D45 keeps ‘D’ while improving points

Barnwell District 45 came within two points of meeting the state's expectations, according to its 2014 federal report card.
The district maintained its ‘D' grade from 2013, though numerically they were 7.5 points higher than the year before. They received a 68.2 this year, which is up from 61.7 in 2013 and less than two points from meeting the state's expectations of a 70 or above, according to the report card.
"The grades are not where we want them to be, but we are making progress," said Superintendent Jay Grissom. "Our teachers and administrators have worked very hard, as have the students, to make these improvements."
On the school level, three of the district's four schools improved their 2013 grades. "I am delighted to say that we no longer have any failing schools," he said, though "our goal is for each of our schools to make an ‘A'."
Most notably, Guinyard-Butler Middle School is no longer classified as failing after receiving a 63.7 this year - up nearly 30 points from the 36.3 they received in 2013, according to the report card.
Barnwell High School also saw significant improvement, moving up two letter grades and 19.5 points. They received an 81.1 this year compared to a 60.6 last year, according to data.
"That is significant improvement by those two schools," said Grissom.
Gains were less significant at the lower two schools, including Barnwell Elementary which dropped nearly 10 points from 2013. They earned a 61.5 this year compared to 71.2 last year.
Barnwell Primary, which had the highest score of all the schools, advanced only a fraction of a point to 84.1 - up from 83.9 in 2013.
The school has been identified as a Focus School, which is defined under the Elementary and Secondary Education Act waiver the state received in 2012 from certain parts of No Child Left Behind. Focus schools must come up with a turnaround plan to address achievement gaps to be implemented for three years unless they meet exit criteria. They also must set aside the equivalent of 20 percent of the federal Title 1 funds they receive to assist with the plan's implementation, according to the State Department of Education's website.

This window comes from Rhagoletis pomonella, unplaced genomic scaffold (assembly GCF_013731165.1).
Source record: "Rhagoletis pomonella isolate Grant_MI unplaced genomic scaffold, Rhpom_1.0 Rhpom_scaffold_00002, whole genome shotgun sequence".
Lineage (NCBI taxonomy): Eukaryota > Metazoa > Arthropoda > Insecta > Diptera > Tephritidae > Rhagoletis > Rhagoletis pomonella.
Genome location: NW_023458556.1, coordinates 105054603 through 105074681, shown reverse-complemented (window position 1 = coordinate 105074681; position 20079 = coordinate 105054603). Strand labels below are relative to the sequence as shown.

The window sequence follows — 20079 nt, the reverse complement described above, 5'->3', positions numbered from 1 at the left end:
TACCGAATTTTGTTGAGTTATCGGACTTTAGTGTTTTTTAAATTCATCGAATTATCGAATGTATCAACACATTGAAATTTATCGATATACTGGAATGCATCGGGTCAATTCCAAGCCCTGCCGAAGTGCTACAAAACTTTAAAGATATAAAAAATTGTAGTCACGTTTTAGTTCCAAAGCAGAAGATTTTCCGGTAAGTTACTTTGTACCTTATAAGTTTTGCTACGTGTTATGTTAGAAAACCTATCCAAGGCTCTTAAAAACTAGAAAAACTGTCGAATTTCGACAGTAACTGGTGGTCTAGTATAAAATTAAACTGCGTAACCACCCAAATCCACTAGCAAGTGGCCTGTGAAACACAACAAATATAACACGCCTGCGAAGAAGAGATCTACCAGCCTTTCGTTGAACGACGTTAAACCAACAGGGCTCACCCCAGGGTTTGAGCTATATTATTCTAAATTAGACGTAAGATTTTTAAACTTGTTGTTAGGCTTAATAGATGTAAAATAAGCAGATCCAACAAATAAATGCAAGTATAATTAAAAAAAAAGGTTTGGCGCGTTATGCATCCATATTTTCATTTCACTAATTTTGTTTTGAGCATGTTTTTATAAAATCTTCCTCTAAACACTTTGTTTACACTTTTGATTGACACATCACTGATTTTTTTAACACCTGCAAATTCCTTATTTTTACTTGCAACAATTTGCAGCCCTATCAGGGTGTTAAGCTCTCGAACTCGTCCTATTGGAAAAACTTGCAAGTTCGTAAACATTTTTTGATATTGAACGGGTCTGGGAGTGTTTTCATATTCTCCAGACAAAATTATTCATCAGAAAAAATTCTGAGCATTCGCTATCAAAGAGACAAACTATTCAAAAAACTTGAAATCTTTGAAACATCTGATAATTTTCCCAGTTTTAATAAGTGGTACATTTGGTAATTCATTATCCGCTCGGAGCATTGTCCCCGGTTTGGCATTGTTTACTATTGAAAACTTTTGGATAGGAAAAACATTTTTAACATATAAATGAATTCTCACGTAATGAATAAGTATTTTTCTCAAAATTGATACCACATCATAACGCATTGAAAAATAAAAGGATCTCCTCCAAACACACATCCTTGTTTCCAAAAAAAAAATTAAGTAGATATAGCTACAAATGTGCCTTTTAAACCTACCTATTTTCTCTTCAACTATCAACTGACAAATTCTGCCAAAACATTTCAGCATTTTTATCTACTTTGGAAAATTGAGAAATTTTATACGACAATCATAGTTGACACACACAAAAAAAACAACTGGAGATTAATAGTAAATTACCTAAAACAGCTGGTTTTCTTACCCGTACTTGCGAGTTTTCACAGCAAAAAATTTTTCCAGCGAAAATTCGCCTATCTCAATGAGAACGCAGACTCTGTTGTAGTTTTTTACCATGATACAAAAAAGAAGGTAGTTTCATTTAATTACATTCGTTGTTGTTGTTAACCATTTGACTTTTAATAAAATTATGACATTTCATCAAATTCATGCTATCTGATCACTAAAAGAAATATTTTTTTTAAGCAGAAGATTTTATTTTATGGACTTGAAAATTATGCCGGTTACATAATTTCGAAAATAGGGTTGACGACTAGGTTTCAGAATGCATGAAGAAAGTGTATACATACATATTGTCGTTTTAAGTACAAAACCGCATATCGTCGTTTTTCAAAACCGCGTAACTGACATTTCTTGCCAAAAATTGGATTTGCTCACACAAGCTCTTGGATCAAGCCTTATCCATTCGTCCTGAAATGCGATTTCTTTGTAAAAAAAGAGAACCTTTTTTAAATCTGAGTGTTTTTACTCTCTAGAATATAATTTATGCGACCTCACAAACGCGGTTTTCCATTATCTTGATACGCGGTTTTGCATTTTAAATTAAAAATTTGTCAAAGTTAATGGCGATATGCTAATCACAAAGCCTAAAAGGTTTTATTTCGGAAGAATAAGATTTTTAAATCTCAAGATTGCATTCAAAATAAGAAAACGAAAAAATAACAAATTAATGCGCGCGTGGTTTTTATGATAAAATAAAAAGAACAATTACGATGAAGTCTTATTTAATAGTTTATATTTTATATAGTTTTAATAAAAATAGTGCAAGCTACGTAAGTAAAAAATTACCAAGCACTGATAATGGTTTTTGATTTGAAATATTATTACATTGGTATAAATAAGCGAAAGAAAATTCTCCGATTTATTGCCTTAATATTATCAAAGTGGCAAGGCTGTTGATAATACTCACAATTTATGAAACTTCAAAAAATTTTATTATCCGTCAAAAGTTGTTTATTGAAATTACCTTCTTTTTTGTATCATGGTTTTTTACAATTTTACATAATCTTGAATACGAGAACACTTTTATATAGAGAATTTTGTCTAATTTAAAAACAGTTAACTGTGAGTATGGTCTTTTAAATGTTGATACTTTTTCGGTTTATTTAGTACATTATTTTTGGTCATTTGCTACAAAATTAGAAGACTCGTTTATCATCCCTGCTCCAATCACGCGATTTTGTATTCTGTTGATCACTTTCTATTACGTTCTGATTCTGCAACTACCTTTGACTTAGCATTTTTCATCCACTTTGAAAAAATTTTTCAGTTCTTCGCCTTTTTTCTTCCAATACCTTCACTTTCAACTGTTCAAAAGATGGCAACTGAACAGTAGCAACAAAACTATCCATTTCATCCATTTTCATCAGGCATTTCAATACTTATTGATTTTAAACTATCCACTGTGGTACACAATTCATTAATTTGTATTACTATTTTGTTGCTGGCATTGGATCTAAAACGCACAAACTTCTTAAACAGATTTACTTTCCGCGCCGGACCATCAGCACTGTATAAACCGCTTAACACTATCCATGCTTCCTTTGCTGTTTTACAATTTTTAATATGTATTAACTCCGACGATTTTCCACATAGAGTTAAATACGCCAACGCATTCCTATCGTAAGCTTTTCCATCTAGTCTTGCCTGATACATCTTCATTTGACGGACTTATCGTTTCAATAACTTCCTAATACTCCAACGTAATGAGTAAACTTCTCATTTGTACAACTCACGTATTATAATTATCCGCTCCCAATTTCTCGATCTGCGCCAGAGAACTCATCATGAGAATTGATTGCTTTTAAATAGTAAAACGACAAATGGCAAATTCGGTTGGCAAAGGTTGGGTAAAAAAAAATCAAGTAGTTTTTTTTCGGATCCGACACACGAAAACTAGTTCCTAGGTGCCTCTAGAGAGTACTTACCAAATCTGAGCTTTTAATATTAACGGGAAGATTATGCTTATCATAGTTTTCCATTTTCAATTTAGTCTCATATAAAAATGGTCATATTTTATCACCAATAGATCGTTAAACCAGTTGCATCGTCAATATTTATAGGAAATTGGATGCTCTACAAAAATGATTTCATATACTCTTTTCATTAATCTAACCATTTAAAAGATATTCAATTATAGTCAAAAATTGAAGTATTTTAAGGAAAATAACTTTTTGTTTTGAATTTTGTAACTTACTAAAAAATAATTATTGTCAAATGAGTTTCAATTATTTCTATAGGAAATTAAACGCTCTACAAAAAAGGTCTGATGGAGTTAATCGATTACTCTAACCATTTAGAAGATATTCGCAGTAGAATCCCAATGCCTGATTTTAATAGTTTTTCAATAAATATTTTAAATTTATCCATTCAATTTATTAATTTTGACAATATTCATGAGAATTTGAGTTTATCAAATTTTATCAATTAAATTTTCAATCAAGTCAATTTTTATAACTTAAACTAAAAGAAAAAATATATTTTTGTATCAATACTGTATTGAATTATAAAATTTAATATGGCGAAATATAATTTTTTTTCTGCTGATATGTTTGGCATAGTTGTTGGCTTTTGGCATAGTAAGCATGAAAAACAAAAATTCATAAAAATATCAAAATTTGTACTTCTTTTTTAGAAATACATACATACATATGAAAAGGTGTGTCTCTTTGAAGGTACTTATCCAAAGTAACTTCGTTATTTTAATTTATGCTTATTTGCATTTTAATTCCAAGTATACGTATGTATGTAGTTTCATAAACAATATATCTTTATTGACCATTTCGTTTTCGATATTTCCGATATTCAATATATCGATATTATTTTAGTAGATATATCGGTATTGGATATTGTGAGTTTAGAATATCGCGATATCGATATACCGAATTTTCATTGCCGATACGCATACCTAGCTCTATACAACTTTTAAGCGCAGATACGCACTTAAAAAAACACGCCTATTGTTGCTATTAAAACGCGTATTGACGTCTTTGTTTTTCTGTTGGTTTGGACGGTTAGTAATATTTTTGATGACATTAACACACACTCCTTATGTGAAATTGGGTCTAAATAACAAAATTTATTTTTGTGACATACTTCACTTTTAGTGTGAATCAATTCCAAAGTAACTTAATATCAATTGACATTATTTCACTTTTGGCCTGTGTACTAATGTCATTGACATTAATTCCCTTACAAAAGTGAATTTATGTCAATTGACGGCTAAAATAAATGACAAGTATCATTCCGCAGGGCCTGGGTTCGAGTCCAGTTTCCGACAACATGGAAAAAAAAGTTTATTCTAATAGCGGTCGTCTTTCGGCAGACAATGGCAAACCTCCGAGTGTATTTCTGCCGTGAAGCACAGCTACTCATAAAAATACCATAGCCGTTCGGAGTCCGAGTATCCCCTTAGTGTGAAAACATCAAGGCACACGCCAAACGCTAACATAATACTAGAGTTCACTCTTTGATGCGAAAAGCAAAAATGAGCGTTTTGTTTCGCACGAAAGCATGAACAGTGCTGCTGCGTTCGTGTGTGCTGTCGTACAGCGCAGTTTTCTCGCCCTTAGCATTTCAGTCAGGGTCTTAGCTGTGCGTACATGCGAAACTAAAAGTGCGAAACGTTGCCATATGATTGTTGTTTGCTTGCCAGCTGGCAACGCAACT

"Their overall scores are very high. Their designation as a Focus School is because of the achievement gaps within the subgroups. Even with the gaps, both subgroups met the Annual Measurable Objective or were within the expected proximity," said Grissom of Barnwell Primary School's designation.
Grissom believes the district is on the right track to continue to improve and reach their goals. "We plan to continue utilizing the strategies we have implemented, namely thinking maps, direct vocabulary instruction, identifying similarities and differences, and setting objectives and providing feedback. These are well researched, proven strategies and their continued use will help us get to the achievement level we desire."